One of the pleasures of summer is having a little bit of time to indulge myself in pursuits that aren’t directly related to my teaching, research, or service obligations. It’s more frequent in the summer that I get a chance to listen to videos that my mother or partner forward me, and today I took 20 minutes to listen to a TED talk about political systems. In the talk Eric X. Li argues that there is more than one political system that can result in a functioning government, discussing the ways that China’s one-party system has been successful. It was a fascinating break from the usual routine.
Watching the talk reminded me of my favorite paper from the recently concluded FECS 2013 conference. In a paper entitled ACM ICPC in China: Learning from Contests, Dalie Sun, Lixin Wang, and Zhaonian Zou discuss the relationship between their institution, the broader Chinese educational system, and the ACM International Collegiate Programming Contests. China has recently started to perform quite well in those contests, and the authors provide an excellent explanation for the reasons behind that success. First, and most obviously, the Chinese educational system is huge, and a great deal of attention is paid to participation in the ACM ICPC. To give one example from the paper, 150 teams participate in the local contest at the institution of the authors. Of those, only 15 teams advance to the provincial contest. Five teams then go on to the national invitational, and a single team competes in the world finals (assuming they qualify). By itself this certainly ensures that some excellent programmers will represent China in the competition. But most interesting to me was hearing about the benefits that the authors believe the contest brings to their students, which is why they encourage participation so widely. They believe that participation in the programming contest encourages problem solving skills, helps their students to learn to read English, teaches students to take testing, design, and efficiency seriously, and forces students to learn cooperative behavior. The presenter at FECS stressed that the latter skill is particularly important in a society where the vast majority of families have a single child with devoted (and he suggested pampering) parents and grandparents. Learning to work together on something is crucial for their development as computer scientists and as people.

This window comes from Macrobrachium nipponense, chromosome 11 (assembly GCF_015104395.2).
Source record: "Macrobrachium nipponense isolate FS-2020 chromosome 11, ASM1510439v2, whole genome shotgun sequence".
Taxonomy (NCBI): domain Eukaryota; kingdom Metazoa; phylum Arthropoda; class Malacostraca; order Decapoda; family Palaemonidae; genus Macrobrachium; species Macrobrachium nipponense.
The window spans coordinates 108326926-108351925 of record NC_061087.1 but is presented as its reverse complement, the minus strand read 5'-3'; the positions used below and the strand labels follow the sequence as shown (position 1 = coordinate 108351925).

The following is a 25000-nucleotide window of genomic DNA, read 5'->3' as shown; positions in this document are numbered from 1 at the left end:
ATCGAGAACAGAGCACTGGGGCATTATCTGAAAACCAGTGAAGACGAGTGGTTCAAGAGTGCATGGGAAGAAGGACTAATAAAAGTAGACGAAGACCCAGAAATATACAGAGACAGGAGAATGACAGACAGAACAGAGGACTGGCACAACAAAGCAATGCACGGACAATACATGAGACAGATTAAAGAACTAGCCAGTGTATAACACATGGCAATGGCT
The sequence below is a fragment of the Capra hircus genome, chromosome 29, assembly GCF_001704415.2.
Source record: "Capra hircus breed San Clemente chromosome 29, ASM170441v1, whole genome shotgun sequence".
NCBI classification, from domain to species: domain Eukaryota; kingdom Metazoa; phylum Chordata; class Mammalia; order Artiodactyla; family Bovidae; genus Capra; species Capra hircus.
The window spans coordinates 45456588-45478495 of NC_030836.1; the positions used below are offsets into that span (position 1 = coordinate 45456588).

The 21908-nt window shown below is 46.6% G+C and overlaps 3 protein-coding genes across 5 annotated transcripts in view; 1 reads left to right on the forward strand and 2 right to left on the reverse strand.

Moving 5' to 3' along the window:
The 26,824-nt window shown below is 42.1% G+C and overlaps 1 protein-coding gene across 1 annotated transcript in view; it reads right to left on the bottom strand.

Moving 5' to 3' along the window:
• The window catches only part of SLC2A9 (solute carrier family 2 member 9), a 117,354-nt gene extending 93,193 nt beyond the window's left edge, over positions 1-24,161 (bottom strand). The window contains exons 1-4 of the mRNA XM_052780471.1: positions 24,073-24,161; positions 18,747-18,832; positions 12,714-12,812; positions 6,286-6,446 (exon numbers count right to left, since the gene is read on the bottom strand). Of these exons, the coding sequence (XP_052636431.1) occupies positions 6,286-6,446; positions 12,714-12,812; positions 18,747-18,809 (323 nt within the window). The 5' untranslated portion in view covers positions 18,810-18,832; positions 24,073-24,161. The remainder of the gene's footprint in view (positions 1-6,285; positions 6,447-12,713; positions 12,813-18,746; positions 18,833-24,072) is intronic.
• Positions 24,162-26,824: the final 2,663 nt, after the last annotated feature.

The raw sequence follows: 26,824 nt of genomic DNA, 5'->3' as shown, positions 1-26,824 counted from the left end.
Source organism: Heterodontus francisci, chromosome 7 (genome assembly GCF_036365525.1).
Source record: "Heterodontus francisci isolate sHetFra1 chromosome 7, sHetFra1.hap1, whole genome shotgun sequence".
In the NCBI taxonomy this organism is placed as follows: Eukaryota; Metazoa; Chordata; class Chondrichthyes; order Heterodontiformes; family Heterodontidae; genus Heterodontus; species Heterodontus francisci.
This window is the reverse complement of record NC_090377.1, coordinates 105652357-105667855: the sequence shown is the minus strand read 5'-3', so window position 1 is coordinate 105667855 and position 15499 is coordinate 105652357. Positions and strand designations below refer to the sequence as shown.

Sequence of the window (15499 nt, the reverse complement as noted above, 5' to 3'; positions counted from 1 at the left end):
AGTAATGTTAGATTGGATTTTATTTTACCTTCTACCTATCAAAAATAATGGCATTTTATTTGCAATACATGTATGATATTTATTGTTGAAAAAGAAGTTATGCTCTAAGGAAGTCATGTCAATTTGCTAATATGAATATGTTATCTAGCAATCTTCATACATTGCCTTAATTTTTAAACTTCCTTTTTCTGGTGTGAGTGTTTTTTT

So what do the two of these have to do with each other, beyond the fact that both discuss China? It seems to me that both emphasize how important culture is for understanding how and why institutions and organizations are successful. Eric X. Li makes a good argument that a one-party system works for China but recognizes it would be difficult to transfer to other contexts. I argue that cultural awareness is also crucial for organizations that focus more narrowly on computing. Chinese teams do well in the ACM ICPC for many reasons that may not transfer well to other countries, so simply imitating their system isn’t necessarily effective. I do think, however, that awareness of the relationship between culture and approaches taken to technology education deserves broader attention than it has received in the community. I would be very happy to see more papers like the one Dalie Sun, Lixin Wang, and Zhaonian Zou wrote at the conferences I typically attend.